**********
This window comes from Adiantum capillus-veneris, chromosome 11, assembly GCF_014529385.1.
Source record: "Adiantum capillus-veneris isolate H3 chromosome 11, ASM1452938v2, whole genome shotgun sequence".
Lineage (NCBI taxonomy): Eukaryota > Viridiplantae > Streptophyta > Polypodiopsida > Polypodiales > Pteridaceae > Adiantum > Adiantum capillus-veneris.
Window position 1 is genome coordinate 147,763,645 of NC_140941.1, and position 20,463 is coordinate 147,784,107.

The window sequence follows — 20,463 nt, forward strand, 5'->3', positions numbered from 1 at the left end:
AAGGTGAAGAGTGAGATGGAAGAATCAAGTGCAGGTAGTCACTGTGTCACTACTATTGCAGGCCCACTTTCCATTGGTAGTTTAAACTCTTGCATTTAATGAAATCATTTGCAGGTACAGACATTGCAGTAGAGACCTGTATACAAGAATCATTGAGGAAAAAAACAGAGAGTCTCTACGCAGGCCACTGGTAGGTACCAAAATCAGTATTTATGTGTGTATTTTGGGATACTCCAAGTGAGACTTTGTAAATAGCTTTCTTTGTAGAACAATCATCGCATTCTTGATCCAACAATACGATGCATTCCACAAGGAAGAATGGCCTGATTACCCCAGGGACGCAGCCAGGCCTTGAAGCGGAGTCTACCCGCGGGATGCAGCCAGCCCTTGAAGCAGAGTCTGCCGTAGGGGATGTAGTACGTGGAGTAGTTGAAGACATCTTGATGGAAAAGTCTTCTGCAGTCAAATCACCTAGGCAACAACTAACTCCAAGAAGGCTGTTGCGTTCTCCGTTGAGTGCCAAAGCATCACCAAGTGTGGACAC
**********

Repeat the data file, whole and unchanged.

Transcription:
This window comes from Adiantum capillus-veneris, chromosome 11, assembly GCF_014529385.1.
Source record: "Adiantum capillus-veneris isolate H3 chromosome 11, ASM1452938v2, whole genome shotgun sequence".
Lineage (NCBI taxonomy): Eukaryota > Viridiplantae > Streptophyta > Polypodiopsida > Polypodiales > Pteridaceae > Adiantum > Adiantum capillus-veneris.
Window position 1 is genome coordinate 147,763,645 of NC_140941.1, and position 20,463 is coordinate 147,784,107.

The window sequence follows — 20,463 nt, forward strand, 5'->3', positions numbered from 1 at the left end:
AAGGTGAAGAGTGAGATGGAAGAATCAAGTGCAGGTAGTCACTGTGTCACTACTATTGCAGGCCCACTTTCCATTGGTAGTTTAAACTCTTGCATTTAATGAAATCATTTGCAGGTACAGACATTGCAGTAGAGACCTGTATACAAGAATCATTGAGGAAAAAAACAGAGAGTCTCTACGCAGGCCACTGGTAGGTACCAAAATCAGTATTTATGTGTGTATTTTGGGATACTCCAAGTGAGACTTTGTAAATAGCTTTCTTTGTAGAACAATCATCGCATTCTTGATCCAACAATACGATGCATTCCACAAGGAAGAATGGCCTGATTACCCCAGGGACGCAGCCAGGCCTTGAAGCGGAGTCTACCCGCGGGATGCAGCCAGCCCTTGAAGCAGAGTCTGCCGTAGGGGATGTAGTACGTGGAGTAGTTGAAGACATCTTGATGGAAAAGTCTTCTGCAGTCAAATCACCTAGGCAACAACTAACTCCAAGAAGGCTGTTGCGTTCTCCGTTGAGTGCCAAAGCATCACCAAGTGTGGACAC